Villet S, Chiolero RL, Bollmann MD, et al: Negative impact of hypocaloric feeding and energy balance on clinical outcome in ICU patients

Anesthésiologie, Centre Hospitalier Universitaire Vaudois (CHUV), 1011 Lausanne, Switzerland.
Clinical Nutrition (Impact Factor: 4.48). 08/2005; 24(4):502-9. DOI: 10.1016/j.clnu.2005.03.006
Source: PubMed


Critically ill patients with complicated evolution are frequently hypermetabolic, catabolic, and at risk of underfeeding. The study aimed at assessing the relationship between energy balance and outcome in critically ill patients.
Prospective observational study conducted in consecutive patients staying > or = 5 days in the surgical ICU of a University hospital. Demographic data, time to feeding, route, energy delivery, and outcome were recorded. Energy balance was calculated as energy delivery minus target. Data in means+/-SD, linear regressions between energy balance and outcome variables.
Forty eight patients aged 57+/-16 years were investigated; complete data are available in 669 days. Mechanical ventilation lasted 11+/-8 days, ICU stay 15+/-9 was days, and 30-days mortality was 38%. Time to feeding was 3.1+/-2.2 days. Enteral nutrition was the most frequent route with 433 days. Mean daily energy delivery was 1090+/-930 kcal. Combining enteral and parenteral nutrition achieved highest energy delivery. Cumulated energy balance was between -12,600+/-10,520 kcal, and correlated with complications (P < 0.001), already after 1 week.
Negative energy balances were correlated with increasing number of complications, particularly infections. Energy debt appears as a promising tool for nutritional follow-up, which should be further tested. Delaying initiation of nutritional support exposes the patients to energy deficits that cannot be compensated later on.

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    • "Adapting caloric intakes to REE has long been considered a minor issue in the first days of ICU hospitalization while energy deficit is now correlated with various complications [5,6]. Patients with major energy deficit are reported to have a longer ICU stay, prolonged mechanical ventilation and are more frequently exposed to nosocomial infections [3-8]. Because of its impact on ICU morbidity, early nutritional assessment might be a major challenge in order to prevent further complications and, therefore, reduce ICU mortality [9]. "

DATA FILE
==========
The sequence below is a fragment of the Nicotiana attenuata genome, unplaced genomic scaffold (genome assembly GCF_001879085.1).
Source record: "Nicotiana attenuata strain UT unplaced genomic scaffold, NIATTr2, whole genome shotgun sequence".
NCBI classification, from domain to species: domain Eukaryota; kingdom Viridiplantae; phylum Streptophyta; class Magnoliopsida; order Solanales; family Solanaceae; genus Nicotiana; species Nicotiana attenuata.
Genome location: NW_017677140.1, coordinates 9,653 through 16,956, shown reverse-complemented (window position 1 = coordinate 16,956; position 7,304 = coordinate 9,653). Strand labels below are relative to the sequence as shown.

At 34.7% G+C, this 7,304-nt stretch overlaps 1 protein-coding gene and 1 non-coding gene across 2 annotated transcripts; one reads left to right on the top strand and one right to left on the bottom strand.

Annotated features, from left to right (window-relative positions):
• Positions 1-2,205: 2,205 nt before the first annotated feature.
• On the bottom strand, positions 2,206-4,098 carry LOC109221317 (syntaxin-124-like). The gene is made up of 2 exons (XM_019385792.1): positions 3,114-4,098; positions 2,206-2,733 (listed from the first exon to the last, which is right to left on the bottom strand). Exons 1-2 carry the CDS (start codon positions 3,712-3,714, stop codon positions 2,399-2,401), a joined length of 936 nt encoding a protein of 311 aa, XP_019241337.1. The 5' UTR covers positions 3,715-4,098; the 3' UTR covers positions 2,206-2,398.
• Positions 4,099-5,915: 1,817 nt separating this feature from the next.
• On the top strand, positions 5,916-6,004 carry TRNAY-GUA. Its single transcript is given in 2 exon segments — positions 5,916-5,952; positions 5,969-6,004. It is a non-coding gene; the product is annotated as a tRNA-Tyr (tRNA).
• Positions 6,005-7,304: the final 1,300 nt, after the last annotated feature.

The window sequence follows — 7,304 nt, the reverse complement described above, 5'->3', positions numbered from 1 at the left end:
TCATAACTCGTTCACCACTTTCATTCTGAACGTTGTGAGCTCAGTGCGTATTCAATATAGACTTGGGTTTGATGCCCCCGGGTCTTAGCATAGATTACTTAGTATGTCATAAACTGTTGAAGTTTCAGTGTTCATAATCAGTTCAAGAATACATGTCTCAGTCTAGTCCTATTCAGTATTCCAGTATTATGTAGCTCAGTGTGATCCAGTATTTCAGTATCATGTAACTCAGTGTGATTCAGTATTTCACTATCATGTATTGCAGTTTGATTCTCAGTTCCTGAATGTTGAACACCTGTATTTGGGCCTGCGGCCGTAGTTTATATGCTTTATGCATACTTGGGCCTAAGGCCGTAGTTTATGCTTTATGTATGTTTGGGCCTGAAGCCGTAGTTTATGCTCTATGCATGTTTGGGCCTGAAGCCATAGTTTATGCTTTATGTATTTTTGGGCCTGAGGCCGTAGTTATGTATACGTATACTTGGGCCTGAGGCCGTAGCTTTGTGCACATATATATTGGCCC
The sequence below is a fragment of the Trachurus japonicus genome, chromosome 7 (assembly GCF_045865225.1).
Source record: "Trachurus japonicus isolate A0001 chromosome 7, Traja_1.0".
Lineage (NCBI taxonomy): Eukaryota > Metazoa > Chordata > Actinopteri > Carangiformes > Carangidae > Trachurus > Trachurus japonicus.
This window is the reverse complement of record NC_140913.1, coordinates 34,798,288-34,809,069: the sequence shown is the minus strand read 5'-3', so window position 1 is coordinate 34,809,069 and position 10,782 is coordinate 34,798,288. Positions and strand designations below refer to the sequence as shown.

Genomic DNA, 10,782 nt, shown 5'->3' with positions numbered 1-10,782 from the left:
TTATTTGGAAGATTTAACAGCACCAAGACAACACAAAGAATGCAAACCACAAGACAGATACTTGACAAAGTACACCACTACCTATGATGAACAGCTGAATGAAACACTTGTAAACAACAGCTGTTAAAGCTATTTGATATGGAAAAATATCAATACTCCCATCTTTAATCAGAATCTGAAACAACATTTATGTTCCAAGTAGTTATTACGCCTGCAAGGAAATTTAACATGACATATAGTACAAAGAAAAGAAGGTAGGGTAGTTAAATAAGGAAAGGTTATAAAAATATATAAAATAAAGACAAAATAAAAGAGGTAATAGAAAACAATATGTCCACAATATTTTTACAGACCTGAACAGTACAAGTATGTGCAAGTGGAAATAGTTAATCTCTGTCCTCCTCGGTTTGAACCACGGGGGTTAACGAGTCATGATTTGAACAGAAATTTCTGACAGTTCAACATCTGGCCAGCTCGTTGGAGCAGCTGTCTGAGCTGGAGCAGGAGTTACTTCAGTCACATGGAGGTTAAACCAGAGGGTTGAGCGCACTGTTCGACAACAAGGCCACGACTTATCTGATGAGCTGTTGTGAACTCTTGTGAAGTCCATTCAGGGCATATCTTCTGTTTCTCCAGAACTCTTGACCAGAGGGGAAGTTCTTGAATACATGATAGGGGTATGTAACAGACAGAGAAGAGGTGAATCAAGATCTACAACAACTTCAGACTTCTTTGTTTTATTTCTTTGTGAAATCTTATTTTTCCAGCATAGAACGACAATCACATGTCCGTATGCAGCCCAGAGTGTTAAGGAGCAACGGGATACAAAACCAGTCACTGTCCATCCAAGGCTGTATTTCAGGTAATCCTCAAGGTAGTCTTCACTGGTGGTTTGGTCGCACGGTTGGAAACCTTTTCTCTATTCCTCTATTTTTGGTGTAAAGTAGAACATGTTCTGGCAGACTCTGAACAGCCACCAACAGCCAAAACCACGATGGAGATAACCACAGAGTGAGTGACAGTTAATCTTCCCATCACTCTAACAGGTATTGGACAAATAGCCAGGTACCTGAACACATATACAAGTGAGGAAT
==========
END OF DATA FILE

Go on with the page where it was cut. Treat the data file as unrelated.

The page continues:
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    ABSTRACT: Estimation of body composition as fat-free mass (FFM) is subjected to many variations caused by injury and stress conditions in the intensive care unit (ICU). Body cell mass (BCM), the metabolically active part of FFM, is reported to be more specifically correlated to changes in nutritional status. Bedside estimation of BCM could help to provide more valuable markers of nutritional status and may promote understanding of metabolic consequences of energy deficit in the ICU patients. We aimed to quantify BCM, water compartments and FFM by methods usable at the bedside for evaluating the impact of sudden and massive fluid shifts on body composition in ICU patients. We conducted a prospective experimental study over a 6 month-period in a 18-bed ICU. Body composition of 31 consecutive hemodynamically stable patients requiring acute renal replacement therapy for fluid overload (ultrafiltration >=5% body weight) was investigated before and after the hemodialysis session. Intra-(ICW) and extracellular (ECW) water volumes were calculated from the raw values of the low- and high-frequency resistances measured by multi-frequency bioelectrical impedance. BCM was assessed by a calculated method recently developed for ICU patients. FFM was derived from BCM and ECW. Intradialytic weight loss was 3.8 +/- 0.8 kg. Percentage changes of ECW (-7.99 +/- 4.60%) and of ICW (-7.63 +/- 5.11%) were similar, resulting ECW/ICW ratio constant (1.26 +/- 0.20). The fall of FFM (-2.24 +/- 1.56 kg, -4.43 +/- 2.65%) was less pronounced than the decrease of ECW (P < 0.001) or ICW (P < 0.001). Intradialytic variation of BCM was clinically negligible (-0.38 +/- 0.93 kg, -1.56 +/- 3.94 %) and was significantly lesser than FFM (P < 0.001). BCM estimation is less driven by sudden massive fluid shifts than FMM. Assessment of BCM should be preferred to FFM when severe hydration disturbances are present in ICU patients.